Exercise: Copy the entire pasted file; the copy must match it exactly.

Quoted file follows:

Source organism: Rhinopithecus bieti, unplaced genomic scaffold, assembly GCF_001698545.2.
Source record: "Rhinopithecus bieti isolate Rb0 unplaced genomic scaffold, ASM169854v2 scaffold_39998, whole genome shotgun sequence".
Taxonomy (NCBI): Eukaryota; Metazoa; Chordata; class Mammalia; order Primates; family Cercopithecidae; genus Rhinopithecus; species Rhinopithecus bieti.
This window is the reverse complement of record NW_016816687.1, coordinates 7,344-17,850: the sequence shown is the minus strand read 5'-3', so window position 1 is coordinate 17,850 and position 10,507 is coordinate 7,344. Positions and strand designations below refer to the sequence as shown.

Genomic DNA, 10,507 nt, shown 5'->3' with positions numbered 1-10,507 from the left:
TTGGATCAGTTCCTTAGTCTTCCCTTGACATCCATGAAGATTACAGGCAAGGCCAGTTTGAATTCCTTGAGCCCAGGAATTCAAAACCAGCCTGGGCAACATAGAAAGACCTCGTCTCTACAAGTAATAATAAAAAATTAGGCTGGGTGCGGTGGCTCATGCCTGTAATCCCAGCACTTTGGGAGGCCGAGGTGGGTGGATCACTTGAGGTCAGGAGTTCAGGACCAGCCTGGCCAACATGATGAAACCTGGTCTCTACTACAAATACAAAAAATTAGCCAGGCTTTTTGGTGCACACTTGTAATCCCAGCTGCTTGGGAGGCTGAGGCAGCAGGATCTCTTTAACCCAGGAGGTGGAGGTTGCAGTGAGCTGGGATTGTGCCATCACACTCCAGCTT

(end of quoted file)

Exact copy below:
Source organism: Rhinopithecus bieti, unplaced genomic scaffold, assembly GCF_001698545.2.
Source record: "Rhinopithecus bieti isolate Rb0 unplaced genomic scaffold, ASM169854v2 scaffold_39998, whole genome shotgun sequence".
Taxonomy (NCBI): Eukaryota; Metazoa; Chordata; class Mammalia; order Primates; family Cercopithecidae; genus Rhinopithecus; species Rhinopithecus bieti.
This window is the reverse complement of record NW_016816687.1, coordinates 7,344-17,850: the sequence shown is the minus strand read 5'-3', so window position 1 is coordinate 17,850 and position 10,507 is coordinate 7,344. Positions and strand designations below refer to the sequence as shown.

Genomic DNA, 10,507 nt, shown 5'->3' with positions numbered 1-10,507 from the left:
TTGGATCAGTTCCTTAGTCTTCCCTTGACATCCATGAAGATTACAGGCAAGGCCAGTTTGAATTCCTTGAGCCCAGGAATTCAAAACCAGCCTGGGCAACATAGAAAGACCTCGTCTCTACAAGTAATAATAAAAAATTAGGCTGGGTGCGGTGGCTCATGCCTGTAATCCCAGCACTTTGGGAGGCCGAGGTGGGTGGATCACTTGAGGTCAGGAGTTCAGGACCAGCCTGGCCAACATGATGAAACCTGGTCTCTACTACAAATACAAAAAATTAGCCAGGCTTTTTGGTGCACACTTGTAATCCCAGCTGCTTGGGAGGCTGAGGCAGCAGGATCTCTTTAACCCAGGAGGTGGAGGTTGCAGTGAGCTGGGATTGTGCCATCACACTCCAGCTT